Many-to-Many.  Unlike the first three in this list, this latest shift in marketing communications does not rely on one marketer or brand to announce what the product or brand's value or benefit is. Social Media, powered by the proliferation of Web 2.0 technologies that enabled online content readers to ‘talk back’ to the advertiser and to/with each other, has created a true paradigm shift in marketing, communications and public relations thinking and tactics.

This latest shift represents the greatest change in that your brand or product is not based on what advertisers announce it to be, but on user's experiences with your product or engaging with your company.  The conversations that were happening around the water cooler or during a game of golf with 4 people are now happening with hundreds and thousands of people online.

No longer can we rely on  the Mad Men to create clever advertisements that when viewed enough, will  convince the consumer to purchase a product. Today your audience will - through their Facebook “Likes” and recommendations, reviews on consumer sites such as, ratings on e-commerce sites and Tweets - dictate what your product and brand quality and value is.

The masses, through social media, have effectively killed the advertiser’s mass-persuasion powers demanding that marketer re-think everything they’ve learned and how they’ve advertised client brands to date. To be successful today, advertising must affect the online conversations, search for - and build - stronger online brand ambassadors and influencers.

Watch for my next post: With Social Media, marketers have come full circle (hint: we’re back to traditional word of mouth marketing tactics!)

Social WOMM: We’ve Come Full Circle.

This post will continue my quest to illustrate the fact that social media is not about the technology but the conversations – and that social media marketing is simply good old fashioned marketing delivered through new digital mediums.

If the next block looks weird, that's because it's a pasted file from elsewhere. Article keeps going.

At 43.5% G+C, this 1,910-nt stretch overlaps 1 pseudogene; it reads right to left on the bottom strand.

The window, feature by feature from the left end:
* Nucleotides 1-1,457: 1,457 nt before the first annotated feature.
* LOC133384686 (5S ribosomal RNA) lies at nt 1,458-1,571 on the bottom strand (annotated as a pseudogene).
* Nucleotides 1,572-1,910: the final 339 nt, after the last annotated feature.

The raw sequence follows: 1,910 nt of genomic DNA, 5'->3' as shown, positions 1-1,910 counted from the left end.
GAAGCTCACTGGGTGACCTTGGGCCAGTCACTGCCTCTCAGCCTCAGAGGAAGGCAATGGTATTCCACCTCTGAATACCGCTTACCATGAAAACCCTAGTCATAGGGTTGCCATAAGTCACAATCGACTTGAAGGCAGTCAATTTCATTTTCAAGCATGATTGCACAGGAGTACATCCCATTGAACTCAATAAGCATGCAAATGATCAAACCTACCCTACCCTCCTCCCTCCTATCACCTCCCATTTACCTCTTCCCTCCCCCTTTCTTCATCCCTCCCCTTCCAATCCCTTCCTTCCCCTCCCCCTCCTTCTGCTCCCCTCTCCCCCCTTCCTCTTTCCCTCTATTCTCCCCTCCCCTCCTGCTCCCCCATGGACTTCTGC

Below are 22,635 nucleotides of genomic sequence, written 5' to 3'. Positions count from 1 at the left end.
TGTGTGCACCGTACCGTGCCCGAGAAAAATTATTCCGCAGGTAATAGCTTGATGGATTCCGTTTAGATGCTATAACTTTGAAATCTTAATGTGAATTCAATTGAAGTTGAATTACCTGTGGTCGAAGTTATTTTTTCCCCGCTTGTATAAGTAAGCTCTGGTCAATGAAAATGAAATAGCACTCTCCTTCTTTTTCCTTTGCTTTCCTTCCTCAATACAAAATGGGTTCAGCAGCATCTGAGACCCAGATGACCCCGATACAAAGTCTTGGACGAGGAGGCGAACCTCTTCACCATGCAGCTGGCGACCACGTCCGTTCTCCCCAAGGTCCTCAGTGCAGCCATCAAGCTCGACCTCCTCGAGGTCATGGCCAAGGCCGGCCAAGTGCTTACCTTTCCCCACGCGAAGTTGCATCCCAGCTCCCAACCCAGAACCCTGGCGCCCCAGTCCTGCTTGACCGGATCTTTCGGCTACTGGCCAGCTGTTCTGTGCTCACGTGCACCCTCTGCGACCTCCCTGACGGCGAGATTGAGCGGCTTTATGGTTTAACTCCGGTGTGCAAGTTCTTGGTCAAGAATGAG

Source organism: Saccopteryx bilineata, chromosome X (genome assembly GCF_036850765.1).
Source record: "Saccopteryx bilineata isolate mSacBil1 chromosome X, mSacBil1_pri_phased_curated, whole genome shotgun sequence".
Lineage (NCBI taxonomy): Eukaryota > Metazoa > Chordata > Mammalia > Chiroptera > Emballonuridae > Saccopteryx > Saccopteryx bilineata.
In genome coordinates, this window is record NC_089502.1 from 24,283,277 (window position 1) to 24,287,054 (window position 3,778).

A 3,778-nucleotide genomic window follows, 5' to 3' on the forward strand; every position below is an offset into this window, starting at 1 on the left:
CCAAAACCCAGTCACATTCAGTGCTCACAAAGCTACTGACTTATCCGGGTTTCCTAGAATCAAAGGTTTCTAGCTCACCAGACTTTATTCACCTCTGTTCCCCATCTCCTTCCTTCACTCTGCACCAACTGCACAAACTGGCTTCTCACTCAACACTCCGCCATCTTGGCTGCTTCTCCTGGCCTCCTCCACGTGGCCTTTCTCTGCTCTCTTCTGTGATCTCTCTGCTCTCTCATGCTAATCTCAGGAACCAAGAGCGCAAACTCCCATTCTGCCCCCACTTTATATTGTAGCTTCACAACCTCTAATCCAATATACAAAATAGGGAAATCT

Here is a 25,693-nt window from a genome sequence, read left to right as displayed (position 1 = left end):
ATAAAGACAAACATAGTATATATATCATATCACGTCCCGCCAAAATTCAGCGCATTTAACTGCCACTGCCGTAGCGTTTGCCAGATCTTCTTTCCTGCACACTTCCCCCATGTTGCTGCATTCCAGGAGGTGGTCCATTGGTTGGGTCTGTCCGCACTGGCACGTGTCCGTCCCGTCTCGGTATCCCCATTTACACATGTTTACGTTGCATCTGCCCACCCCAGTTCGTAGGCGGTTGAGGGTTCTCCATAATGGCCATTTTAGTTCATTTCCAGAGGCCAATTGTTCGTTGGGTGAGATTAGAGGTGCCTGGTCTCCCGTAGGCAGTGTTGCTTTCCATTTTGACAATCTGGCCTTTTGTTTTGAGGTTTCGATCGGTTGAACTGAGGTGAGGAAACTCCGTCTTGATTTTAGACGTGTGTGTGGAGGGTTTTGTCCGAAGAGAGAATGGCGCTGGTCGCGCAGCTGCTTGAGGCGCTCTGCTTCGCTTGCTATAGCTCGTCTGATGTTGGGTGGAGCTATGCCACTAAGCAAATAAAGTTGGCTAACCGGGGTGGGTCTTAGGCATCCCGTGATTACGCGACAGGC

Before social media became the talk-of-the-town in marketing circles, my marketing teams understood the value of referrals, cause influencers and brand ambassadors to any business. And there are many consumer surveys to back this up including this one from a Nielsen Online Global Study, which reports that “78% of retail consumers state that recommendations from other consumers are the most trusted form of advertising”.

Enter Word of Mouth Marketing (WOMM), which leverages customers, members, staff or other persons to virally spread the word on behalf of your business or brand. WOMM is more personal than mass advertising, which drove greater response rates. So when you consider the personal nature of social networking, the possibilities of using WOMM tactics online seem to be a no-brainer. Yet, most businesses are stuck in a technology-mind set and simply create online profiles without any thought to the strategy behind them.  They see the masses within online communities and focus on mass-marketing to them (Sell! Sell! Sell!), when they should be leveraging the networking aspect of community.

Today’s hyper-connected world however, has created the infrastructure and tools for ‘instant-referrals’; be they direct (IMs, Twitter, Facebook ‘Likes”) or indirect (comments/rating on consumer sites and online product catalogs), which have created an environment where WOMM can be very cost-effective and very powerful.

Consider how important the combination of social networks and WOMM is to non-profit groups or associations today. Most used to focus their efforts on attracting larger corporate donations to fund their activities and charities since cost of acquisition was too high when targeting individuals through WOMM.

Traditional (or offline) WOMM campaign required the marketer and the referrer to work harder since traditional networking required face-to-face, mail and telephones (or a combination of all 3) to make the referral.

Today, it can be more cost effective – and drive greater results – to leverage online cause influencers or brand ambassadors to drive awareness for you within their online communities as witnessed by the very successful online campaign run by US president Barak Obama during his Democratic nomination run and Presidential election campaign. The now famous example showed how with less initial capital, his team was able to generate more earned media, online referrals and drive a larger war-chest from individuals who gave less than $100/each than his rivals who saw most of their donations come in the from their target audiences (fewer people who could afford the maximum allowed $2,000 donation and businesses).

Since then we've seen many fail at this same campaign tactic, but we've learned that the key is in finding the best online influencers for your product or brand and then provide them the content and tools that will both simplify the process of marketing your business and incentivize them to do so. But that is the topic of a future post.

What experiences have you had with social media word of mouth marketing campaigns? Join in on the discussion.